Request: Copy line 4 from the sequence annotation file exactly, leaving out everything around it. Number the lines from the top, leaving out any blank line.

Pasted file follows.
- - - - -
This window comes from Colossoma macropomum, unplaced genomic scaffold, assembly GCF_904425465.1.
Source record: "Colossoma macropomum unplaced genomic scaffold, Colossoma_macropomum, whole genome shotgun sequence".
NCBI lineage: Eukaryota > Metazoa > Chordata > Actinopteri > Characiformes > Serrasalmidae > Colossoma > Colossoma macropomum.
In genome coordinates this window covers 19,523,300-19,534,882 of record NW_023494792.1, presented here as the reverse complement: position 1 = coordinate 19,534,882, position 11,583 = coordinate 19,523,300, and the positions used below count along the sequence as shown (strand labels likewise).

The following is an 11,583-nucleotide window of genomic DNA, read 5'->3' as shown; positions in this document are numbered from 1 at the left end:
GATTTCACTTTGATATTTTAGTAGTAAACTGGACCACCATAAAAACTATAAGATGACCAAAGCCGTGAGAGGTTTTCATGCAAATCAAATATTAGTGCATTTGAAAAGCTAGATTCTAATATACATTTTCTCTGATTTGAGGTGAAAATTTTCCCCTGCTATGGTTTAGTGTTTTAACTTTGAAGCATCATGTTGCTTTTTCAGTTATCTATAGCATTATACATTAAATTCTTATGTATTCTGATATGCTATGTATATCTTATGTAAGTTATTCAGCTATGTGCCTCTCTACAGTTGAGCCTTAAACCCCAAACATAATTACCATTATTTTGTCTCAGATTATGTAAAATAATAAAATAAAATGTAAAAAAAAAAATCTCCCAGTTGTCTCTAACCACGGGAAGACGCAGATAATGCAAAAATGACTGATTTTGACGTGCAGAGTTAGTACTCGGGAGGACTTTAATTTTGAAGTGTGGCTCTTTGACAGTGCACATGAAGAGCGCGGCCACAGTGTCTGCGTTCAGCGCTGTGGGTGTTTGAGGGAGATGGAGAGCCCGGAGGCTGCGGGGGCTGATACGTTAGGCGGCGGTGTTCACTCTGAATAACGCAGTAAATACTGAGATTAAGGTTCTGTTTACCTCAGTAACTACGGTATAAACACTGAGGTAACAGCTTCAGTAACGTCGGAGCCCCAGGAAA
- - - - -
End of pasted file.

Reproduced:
In genome coordinates this window covers 19,523,300-19,534,882 of record NW_023494792.1, presented here as the reverse complement: position 1 = coordinate 19,534,882, position 11,583 = coordinate 19,523,300, and the positions used below count along the sequence as shown (strand labels likewise).